Women in Tax National Congress sneak peek: is great leadership a balancing act?

A preview of this year’s Women in Tax Congress National Congress.
One of the greatest challenges for both emerging and established leaders is juggling the stress and health issues that can arise during their leadership journey.
In an article by Business Insider, Australia’s Biggest Mental Health Check-In study used data from 3,500 employees across 41 organisations from a range of industries, and was conducted by mental health technology group Medibio.
Results show that one third of program participants were suffering from some form of mental illness, with 36% suffering from depression, 33% from anxiety, and 31% from stress.
“The manner in which we all live, work and interact has changed radically … to the detriment of our mental health,” says psychologist Peta Slocombe, the Check-in program Creator and Medibio senior vice president of Corporate Health.
“And yet organisational approaches to mental health have not kept pace.”
Slocombe adds that depression is estimated to cost Australia $12.6…

What tax leaders need to be serious about

Sarah Dewar, Associate at Cooper Grace Ward Lawyers, says she chose tax as a career, on a full-time basis, about three or four years ago.

“Prior to that, I'd been in commercial litigation, so I had a broad range of disputes that I worked with, and tax disputes were one of them,” she explains.

“As it just naturally happened, I really enjoyed the work that I was doing with tax disputes, and made it a full-time career choice.”

Sarah says that when she’s dealing with clients that have tax problems, she really enjoys getting involved in their businesses, learning about “what makes them tick, and what doesn't,” and “the changes that the tax laws have on people's businesses,” to provide the best advice.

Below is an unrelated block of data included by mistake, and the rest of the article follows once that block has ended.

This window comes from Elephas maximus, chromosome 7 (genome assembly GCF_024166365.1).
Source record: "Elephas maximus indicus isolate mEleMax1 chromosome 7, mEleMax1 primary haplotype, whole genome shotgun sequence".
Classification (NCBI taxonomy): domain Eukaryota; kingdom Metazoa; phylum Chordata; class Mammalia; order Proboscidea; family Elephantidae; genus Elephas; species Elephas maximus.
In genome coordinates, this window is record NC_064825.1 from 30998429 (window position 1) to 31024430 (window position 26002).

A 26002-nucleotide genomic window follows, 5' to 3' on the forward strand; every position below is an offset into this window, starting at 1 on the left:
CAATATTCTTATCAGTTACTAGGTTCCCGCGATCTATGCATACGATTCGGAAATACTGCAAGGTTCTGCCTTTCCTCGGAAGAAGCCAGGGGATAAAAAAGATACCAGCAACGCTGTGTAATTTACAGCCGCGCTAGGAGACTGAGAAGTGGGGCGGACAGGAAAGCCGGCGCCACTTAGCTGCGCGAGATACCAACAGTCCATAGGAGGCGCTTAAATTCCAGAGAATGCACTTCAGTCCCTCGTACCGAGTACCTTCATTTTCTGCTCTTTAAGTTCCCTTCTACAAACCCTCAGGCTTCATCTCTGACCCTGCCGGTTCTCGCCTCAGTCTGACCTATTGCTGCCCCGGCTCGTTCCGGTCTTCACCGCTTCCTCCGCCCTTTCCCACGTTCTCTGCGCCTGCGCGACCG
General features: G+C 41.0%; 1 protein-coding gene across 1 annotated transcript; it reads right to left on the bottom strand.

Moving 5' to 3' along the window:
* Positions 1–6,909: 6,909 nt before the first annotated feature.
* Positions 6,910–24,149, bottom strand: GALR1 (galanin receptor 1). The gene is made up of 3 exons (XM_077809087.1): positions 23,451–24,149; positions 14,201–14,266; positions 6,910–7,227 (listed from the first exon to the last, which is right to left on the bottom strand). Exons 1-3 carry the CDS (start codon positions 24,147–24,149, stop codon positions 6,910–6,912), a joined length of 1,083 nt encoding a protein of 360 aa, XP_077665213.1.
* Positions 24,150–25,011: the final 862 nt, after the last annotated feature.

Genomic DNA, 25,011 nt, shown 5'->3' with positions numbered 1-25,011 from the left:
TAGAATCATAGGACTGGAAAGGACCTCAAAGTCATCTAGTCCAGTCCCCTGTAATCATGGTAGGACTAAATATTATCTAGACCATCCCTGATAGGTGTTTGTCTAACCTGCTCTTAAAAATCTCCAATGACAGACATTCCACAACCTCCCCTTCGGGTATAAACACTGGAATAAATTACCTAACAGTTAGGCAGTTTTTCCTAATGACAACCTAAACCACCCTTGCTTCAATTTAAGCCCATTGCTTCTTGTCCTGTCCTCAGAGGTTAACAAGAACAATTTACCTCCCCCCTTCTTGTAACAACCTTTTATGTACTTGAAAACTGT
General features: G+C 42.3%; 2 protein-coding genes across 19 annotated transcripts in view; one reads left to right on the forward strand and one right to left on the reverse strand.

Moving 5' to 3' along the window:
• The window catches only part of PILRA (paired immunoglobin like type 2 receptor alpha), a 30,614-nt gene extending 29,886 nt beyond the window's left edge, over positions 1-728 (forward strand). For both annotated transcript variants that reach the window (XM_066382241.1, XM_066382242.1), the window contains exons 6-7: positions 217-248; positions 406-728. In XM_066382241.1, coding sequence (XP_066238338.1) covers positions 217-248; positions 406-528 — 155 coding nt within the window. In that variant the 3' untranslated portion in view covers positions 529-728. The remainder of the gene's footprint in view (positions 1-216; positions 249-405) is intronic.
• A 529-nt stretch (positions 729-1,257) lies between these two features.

Great leadership – in a nutshell
“I think there are a few things that a key leader in the tax profession needs to implement, and the first one, I think, is consistency,” says Sarah.

She says that tax leaders need to be consistently excelling at their specialty that they've ch…

Part IVA and Restructures

A number of tax measures have recently been introduced, or are in development, with the aim of removing the attractiveness of particular structures from a tax perspective, for example, the hybrid mismatch rules.

With the potential for harsh consequences, many taxpayers are now looking at altering their existing arrangements to limit their exposure.

At 2018’s National Resources Tax Conference, Andrew Broadfoot, QC (Victorian Bar) presents the session ‘Part IVA and Restructures’, looking at the impact of these measures, and how to assess and address the risks arising under Part IVA.

We spoke to him about some of the issues facing advisers in this post.

“There is very considerable uncertainty about how Part IVA may apply, or be sought to apply, in any given set of facts. This is particularly tricky where Part IVA potentially interacts with other anti-avoidance or integrity provisions.” he said.

“The interaction between Part IVA and restructures, where restructures are done to avoid adve…

Making sense of the menu of small business CGT concessions

The Federal Government announced proposed amendments limiting the application of the small business CGT concessions in the 2017-18 Budget.

Earlier this year, Exposure Draft legislation and explanatory material was released by the Government, with the Bill passed by the House and currently before the Senate.

These proposed measures would reduce access to the small business CGT concessions for taxpayers disposing of ownership interests in companies and trusts significantly.

For a client looking to restructure or considering an exit through a business or share sale, the compliance costs and complexities associated with determining eligibility for those concessions are already high and, if passed, the proposed amendments to Div 152 will undoubtedly add to the existing complexity – and with retrospective effect.

At the 26th Noosa Tax Intensive in November, Leanne Connor, CTA, (WGC Business Advisors) presents the session ‘Making sense of the menu of small business CGT concessions’, whe…